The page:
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Topic # 7996 26-May-2006 20:47
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Been a highspeed/phone plan customer for a couple of years and recently decided to sign up for Digital TV - I love the History Channel amonst other things. I'm a little shocked though at the compression artifacts I am seeing on some channels. Some of it is truly awful - almost unwatchable at times.  I read a few similar posts in this forum so I take it that it's not anything to do with my setup - it's just the way it is for everybody? I certainly wouldn't recommend this service to anybody at this stage, but is this the way digital TV has to be? Is there not enough bandwidth on the cable? The FTA channels are fine most of the time but I didn't need digital TV for that to begin with.

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  Reply # 36767 26-May-2006 21:49
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lurker: Been a highspeed/phone plan customer for a couple of years and recently decided to sign up for Digital TV - I love the History Channel amonst other things. I'm a little shocked though at the compression artifacts I am seeing on some channels. Some of it is truly awful - almost unwatchable at times.  I read a few similar posts in this forum so I take it that it's not anything to do with my setup - it's just the way it is for everybody? I certainly wouldn't recommend this service to anybody at this stage, but is this the way digital TV has to be? Is there not enough bandwidth on the cable? The FTA channels are fine most of the time but I didn't need digital TV for that to begin with.


What channels are you having problems with?

Part of TCL's problem is that they are simply reencoding Sky TV channels. Since Sky are compressing the hell out of some channels because they have such limited space TCL reencoding an already heavily compressed picture combined with a decoder that only has composite out can obviously cause problems.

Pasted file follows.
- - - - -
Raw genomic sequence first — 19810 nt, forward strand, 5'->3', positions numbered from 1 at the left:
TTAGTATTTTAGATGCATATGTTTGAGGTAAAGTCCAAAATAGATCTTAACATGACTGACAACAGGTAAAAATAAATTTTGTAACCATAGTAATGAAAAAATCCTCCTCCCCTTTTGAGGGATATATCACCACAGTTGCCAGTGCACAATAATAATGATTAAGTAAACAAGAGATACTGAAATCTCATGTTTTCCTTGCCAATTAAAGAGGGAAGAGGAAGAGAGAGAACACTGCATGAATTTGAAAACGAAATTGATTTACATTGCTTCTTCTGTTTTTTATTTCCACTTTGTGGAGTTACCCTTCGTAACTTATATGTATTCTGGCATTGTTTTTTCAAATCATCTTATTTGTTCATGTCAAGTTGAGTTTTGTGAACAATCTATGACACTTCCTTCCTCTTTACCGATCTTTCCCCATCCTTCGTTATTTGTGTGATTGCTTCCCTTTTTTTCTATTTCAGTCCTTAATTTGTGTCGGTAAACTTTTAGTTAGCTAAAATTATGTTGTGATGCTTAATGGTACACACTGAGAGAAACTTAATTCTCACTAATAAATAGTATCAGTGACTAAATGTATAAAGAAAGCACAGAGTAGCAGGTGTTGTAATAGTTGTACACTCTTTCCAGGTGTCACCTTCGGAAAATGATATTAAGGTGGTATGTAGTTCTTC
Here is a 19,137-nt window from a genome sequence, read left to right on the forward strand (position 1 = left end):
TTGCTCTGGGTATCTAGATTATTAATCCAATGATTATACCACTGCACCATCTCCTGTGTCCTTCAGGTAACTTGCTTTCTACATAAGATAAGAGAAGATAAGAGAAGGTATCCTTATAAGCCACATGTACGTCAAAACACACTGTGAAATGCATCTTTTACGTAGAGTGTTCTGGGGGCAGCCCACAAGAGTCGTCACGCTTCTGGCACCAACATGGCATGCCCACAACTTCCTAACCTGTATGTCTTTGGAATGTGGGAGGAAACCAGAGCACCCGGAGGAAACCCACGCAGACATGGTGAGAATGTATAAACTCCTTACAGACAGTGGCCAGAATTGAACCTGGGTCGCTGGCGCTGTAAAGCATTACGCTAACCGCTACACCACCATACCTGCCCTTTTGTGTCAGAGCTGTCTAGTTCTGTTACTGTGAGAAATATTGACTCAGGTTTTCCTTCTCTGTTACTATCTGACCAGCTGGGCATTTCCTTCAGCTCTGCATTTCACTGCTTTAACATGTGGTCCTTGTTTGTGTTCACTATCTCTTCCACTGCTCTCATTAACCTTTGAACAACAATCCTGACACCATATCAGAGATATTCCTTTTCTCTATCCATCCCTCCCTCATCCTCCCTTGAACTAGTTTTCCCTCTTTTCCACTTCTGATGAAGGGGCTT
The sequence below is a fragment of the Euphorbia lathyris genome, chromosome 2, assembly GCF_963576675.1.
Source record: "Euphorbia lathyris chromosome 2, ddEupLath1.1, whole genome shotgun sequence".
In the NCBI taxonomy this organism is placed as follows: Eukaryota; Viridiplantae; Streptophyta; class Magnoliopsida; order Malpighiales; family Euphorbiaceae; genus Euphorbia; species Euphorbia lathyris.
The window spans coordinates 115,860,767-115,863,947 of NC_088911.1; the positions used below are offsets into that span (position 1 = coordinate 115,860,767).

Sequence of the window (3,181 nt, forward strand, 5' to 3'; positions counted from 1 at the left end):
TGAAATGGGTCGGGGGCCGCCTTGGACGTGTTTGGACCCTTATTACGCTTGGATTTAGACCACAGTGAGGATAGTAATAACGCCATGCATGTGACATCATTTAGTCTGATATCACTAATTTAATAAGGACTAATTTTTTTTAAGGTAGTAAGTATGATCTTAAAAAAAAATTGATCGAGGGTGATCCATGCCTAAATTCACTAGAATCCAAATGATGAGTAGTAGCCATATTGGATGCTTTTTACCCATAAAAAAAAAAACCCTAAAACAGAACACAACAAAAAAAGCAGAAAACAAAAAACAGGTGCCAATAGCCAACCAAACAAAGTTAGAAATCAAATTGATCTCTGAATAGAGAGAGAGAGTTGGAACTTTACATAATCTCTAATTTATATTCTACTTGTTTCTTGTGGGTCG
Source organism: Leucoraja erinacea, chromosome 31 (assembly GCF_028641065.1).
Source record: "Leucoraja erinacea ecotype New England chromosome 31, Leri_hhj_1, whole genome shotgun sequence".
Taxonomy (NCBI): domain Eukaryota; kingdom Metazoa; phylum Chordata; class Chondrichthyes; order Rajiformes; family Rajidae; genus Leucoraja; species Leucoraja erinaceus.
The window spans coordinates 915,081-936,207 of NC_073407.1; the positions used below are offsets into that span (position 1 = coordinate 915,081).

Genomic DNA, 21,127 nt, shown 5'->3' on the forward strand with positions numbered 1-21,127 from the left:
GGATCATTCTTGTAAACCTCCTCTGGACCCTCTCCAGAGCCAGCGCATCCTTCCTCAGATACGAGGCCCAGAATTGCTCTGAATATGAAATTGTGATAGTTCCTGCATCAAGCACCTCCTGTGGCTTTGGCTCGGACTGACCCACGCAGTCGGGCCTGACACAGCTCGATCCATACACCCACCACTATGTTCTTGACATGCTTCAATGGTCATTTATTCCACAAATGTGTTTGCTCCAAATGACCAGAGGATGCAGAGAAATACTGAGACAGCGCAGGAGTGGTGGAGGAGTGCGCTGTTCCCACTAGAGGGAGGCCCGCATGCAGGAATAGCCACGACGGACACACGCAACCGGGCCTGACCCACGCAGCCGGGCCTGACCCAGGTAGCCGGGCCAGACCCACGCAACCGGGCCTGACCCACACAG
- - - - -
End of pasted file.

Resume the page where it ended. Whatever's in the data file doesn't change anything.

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  Reply # 36771 26-May-2006 22:45
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I find that the quality varies on different channels (and is it just me but programmes as well?).
Movie channels seem to be the most sharp for me.

Though I'm using Sky Digital (using Scart to Scart in component mode), not Telstra cable.




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  Reply # 36784 27-May-2006 09:16
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cokemaster: I find that the quality varies on different channels (and is it just me but programmes as well?).

Movie channels seem to be the most sharp for me.



Though I'm using Sky Digital (using Scart to Scart in component mode), not Telstra cable.


Movie channels are the best because they are played straight off tape (or disc now that Sky are finally moving to digital) and only reencoded once to send to their satellite. Some other Sky channels are received by satellite which is generally compressed anyway, then reencoded by Sky to retransmit up to B1. TCL are then reencoding some of those channels again for their digital platform which is why some TCL channels are crystal clear and some others really crappy.